This assertion was that Hillary was the head of a child porn ring. This operation was running out of a basement under a pizzeria in Washington. (2) This allegation came from an edited email sent to WikiLeaks. Right-wing media outlets like Fox News touted the obvious forgery of the email as evidence. The original email came from Clinton’s campaign chairman, John Podesta.

Mr. Podesta routinely receives and sends emails to supporters. One of these emails came from James Alefantis. He is the owner of Comet Ping-pong Pizzeria in Washington. This pizzeria is on a cement slab without a basement.

From the above thread, supporters of Donald Trump spun the story. They then spread it through Cambridge Analytica (3). They had breached Facebook’s 87 million fan base. Using a variety of fake sources, they magnified the story, which would increase doubt in Hillary Clinton.

Cambridge Analytica developed a reputation for swaying elections in 3rd world countries. They proved they could do the same with larger populations. Using propaganda to sway an election is a Federal Crime.

What is strange about this story is that 4 out of 5 Trump supporters still believe this story. And, 2 out of 10 Republicans not affiliated with Trump believe “the story could be true.”

Pseudoscience and conspiracies are harmful to the stability of any culture. The gullible are easily influenced and spread doubt within their circles of influence. They claim it is harmless and comforting to believe they are in the group that holds this truth.

“It is no defense of superstition and pseudoscience to say that it brings solace and comfort to people.  If solace and comfort are how we judge the worth of something, then consider that tobacco brings solace and comfort to smokers. Alcohol brings it to drinkers; drugs of all kinds bring it to addicts.  The fall of cards and the run of horses bring it to gamblers; cruelty and violence bring it to sociopaths.  Judge by solace and comfort only, and there is no behavior we ought to interfere with.” — Isaac Asimov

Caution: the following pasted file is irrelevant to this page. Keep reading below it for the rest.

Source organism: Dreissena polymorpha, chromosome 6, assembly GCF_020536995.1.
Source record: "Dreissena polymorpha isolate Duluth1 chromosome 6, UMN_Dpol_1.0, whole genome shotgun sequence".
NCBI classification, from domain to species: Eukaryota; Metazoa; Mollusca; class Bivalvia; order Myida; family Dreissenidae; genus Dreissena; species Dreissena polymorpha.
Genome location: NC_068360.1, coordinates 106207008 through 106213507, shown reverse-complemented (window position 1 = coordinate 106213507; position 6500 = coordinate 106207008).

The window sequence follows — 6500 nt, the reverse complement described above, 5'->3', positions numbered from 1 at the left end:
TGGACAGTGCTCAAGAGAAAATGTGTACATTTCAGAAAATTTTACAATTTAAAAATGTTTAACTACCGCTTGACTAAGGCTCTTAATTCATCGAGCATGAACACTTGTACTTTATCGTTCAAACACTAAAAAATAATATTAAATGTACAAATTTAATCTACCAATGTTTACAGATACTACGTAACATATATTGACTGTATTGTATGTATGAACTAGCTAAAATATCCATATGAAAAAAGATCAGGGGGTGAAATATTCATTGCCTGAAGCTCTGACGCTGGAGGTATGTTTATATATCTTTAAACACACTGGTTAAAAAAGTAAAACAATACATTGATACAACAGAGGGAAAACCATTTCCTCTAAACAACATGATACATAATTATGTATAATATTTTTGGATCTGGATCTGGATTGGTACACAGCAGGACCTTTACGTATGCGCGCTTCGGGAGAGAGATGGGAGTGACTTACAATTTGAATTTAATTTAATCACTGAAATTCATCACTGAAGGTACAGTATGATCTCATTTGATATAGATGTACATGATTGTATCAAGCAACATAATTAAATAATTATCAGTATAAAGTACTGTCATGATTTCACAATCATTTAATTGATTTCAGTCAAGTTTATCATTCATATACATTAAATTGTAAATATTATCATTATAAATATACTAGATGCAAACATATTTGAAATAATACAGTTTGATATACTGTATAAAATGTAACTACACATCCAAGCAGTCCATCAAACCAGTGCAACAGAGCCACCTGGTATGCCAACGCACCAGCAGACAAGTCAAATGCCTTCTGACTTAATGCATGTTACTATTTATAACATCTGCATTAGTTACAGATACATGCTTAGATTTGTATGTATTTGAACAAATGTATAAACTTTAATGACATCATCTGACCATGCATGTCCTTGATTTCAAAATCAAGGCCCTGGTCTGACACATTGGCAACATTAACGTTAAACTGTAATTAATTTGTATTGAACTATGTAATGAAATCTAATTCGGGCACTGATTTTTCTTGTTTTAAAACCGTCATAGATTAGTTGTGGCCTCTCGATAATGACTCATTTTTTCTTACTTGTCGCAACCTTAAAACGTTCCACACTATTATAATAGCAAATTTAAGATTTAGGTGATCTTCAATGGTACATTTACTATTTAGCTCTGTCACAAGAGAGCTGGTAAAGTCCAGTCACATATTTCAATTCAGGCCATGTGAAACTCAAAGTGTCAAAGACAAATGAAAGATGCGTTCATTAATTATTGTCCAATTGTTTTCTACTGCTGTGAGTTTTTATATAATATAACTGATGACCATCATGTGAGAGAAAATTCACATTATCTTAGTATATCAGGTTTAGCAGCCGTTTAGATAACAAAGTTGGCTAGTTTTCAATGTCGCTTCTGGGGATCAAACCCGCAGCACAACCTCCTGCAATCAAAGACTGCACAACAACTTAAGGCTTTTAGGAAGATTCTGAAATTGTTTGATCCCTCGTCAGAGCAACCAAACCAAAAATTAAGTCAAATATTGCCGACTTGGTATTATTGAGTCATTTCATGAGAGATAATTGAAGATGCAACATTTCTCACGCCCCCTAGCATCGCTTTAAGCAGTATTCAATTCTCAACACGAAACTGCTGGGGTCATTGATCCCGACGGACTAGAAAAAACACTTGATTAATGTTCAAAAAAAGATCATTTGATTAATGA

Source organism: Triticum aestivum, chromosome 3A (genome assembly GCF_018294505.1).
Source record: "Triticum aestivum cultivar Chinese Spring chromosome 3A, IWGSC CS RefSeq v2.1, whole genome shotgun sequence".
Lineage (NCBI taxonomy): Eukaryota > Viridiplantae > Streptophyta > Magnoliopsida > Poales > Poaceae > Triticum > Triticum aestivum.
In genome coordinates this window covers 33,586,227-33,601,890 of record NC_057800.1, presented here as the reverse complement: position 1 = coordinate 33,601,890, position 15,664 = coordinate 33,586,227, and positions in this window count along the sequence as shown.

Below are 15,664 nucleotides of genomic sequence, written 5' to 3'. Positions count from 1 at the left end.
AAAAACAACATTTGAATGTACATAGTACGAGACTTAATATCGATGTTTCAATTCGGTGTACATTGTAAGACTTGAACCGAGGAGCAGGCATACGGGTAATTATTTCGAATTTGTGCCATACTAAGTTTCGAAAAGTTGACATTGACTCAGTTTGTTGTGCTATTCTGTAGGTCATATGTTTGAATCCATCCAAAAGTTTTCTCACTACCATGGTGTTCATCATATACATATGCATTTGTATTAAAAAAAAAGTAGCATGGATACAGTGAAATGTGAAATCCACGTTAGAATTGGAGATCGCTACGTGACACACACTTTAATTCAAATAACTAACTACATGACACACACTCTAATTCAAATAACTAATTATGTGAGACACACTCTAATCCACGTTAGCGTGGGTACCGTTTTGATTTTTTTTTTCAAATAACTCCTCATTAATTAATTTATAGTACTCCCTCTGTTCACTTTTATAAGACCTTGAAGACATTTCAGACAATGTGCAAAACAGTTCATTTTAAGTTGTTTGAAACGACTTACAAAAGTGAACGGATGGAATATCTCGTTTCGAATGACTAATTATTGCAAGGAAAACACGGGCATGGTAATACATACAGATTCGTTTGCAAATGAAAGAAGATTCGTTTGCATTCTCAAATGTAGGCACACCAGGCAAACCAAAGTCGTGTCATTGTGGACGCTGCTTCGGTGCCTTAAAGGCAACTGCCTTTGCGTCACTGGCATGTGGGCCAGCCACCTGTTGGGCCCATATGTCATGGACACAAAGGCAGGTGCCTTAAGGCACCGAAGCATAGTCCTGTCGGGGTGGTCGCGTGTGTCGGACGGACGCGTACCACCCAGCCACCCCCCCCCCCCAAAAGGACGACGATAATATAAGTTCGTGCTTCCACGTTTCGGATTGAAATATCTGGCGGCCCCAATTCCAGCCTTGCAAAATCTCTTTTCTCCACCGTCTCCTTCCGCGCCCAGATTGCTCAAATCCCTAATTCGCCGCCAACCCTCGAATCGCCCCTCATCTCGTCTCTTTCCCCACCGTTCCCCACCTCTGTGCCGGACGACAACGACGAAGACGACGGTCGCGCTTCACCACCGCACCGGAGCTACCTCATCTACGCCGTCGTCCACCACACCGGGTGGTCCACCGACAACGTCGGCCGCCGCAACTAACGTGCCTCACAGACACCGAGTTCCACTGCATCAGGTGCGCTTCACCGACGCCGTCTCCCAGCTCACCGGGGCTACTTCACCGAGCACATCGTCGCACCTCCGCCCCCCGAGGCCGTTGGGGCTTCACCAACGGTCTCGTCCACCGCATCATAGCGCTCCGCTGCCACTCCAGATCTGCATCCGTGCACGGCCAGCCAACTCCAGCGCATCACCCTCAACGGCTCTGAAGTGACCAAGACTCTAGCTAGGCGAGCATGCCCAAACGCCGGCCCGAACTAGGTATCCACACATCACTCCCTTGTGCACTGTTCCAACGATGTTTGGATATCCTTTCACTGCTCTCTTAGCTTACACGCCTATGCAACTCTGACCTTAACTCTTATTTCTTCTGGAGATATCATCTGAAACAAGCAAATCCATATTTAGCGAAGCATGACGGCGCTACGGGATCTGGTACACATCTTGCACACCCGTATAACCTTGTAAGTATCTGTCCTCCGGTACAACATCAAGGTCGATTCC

We know why mysterious creature sightings increase and why pseudoscience and conspiracies increase. These are symptoms of a culture that has lost control of rational thought and common sense.

Cryptozoology Creature Sightings in 2023

Why cryptozoology creatures sightings Pseudoscience and Conspiracies Rise Is Cryptozoology Pseudoscience

Since 2015, we have seen an increase in the reports of mysterious phenomena. This increase corresponds to the rise in cultural stress. Two factors caused this distress: COVID-19 and the political-social conflict. The political turmoil in the US affects not only the US but the world.

As a result, we have increased conspiracy theories and pseudoscience medical advice. There has also been a marked increase in UFO reports. It is why cryptozoology creature sightings in 2023, like bigfoot and Yeti (4), are also rising.

Gossip spreads quickly today. Talk shows spread gossip to drive ratings, and outrageous and unsubstantiated claims increase their reach. This feeds the advertising industry, since these shows can charge more for advertising. So, propaganda, misinformation, and gossip make them a lot of money.

Why do we allow harmful propaganda to be posed as news? It was made possible when President Reagan rolled back the Fairness Doctrine. This law required broadcasters to provide contrasting views of political messages. Congress backed this policy from 1954 to the 1970s, but the composition of the Congress changed.

The FCC called the Fairness Doctrine is the single most important requirement in broadcasting. The FCC saw how Germany used media in the 1930s and 1940s. Here, media companies promoted right-wing political views. It allowed licensed broadcasters to use propaganda, misinformation, and gossip. They could call political propaganda news and get away with it.